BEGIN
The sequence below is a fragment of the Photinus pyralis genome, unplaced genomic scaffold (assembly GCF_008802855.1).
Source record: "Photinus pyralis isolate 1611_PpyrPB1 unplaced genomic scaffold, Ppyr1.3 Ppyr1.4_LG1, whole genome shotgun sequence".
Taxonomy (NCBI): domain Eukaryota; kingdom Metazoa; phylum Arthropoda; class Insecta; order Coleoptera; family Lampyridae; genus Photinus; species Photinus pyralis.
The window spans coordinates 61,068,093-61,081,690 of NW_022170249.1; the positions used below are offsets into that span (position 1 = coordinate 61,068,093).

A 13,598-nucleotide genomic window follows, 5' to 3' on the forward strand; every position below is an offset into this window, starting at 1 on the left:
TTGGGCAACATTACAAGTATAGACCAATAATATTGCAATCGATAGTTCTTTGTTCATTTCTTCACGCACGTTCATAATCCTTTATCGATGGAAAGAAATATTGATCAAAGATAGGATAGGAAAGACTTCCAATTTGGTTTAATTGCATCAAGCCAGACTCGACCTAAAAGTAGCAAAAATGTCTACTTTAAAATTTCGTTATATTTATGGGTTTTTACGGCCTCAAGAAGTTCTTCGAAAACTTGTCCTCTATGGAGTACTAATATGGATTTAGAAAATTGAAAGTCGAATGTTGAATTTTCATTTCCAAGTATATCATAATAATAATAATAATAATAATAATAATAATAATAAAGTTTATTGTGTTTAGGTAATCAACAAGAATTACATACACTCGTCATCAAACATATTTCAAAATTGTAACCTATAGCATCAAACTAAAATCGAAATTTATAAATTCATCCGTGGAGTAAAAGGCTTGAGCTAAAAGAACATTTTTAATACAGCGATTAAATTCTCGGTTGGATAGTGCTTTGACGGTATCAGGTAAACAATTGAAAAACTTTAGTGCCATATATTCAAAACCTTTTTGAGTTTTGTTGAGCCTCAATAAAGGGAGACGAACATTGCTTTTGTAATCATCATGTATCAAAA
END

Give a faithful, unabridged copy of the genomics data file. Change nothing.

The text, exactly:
The sequence below is a fragment of the Photinus pyralis genome, unplaced genomic scaffold (assembly GCF_008802855.1).
Source record: "Photinus pyralis isolate 1611_PpyrPB1 unplaced genomic scaffold, Ppyr1.3 Ppyr1.4_LG1, whole genome shotgun sequence".
Taxonomy (NCBI): domain Eukaryota; kingdom Metazoa; phylum Arthropoda; class Insecta; order Coleoptera; family Lampyridae; genus Photinus; species Photinus pyralis.
The window spans coordinates 61,068,093-61,081,690 of NW_022170249.1; the positions used below are offsets into that span (position 1 = coordinate 61,068,093).

A 13,598-nucleotide genomic window follows, 5' to 3' on the forward strand; every position below is an offset into this window, starting at 1 on the left:
TTGGGCAACATTACAAGTATAGACCAATAATATTGCAATCGATAGTTCTTTGTTCATTTCTTCACGCACGTTCATAATCCTTTATCGATGGAAAGAAATATTGATCAAAGATAGGATAGGAAAGACTTCCAATTTGGTTTAATTGCATCAAGCCAGACTCGACCTAAAAGTAGCAAAAATGTCTACTTTAAAATTTCGTTATATTTATGGGTTTTTACGGCCTCAAGAAGTTCTTCGAAAACTTGTCCTCTATGGAGTACTAATATGGATTTAGAAAATTGAAAGTCGAATGTTGAATTTTCATTTCCAAGTATATCATAATAATAATAATAATAATAATAATAATAATAATAAAGTTTATTGTGTTTAGGTAATCAACAAGAATTACATACACTCGTCATCAAACATATTTCAAAATTGTAACCTATAGCATCAAACTAAAATCGAAATTTATAAATTCATCCGTGGAGTAAAAGGCTTGAGCTAAAAGAACATTTTTAATACAGCGATTAAATTCTCGGTTGGATAGTGCTTTGACGGTATCAGGTAAACAATTGAAAAACTTTAGTGCCATATATTCAAAACCTTTTTGAGTTTTGTTGAGCCTCAATAAAGGGAGACGAACATTGCTTTTGTAATCATCATGTATCAAAA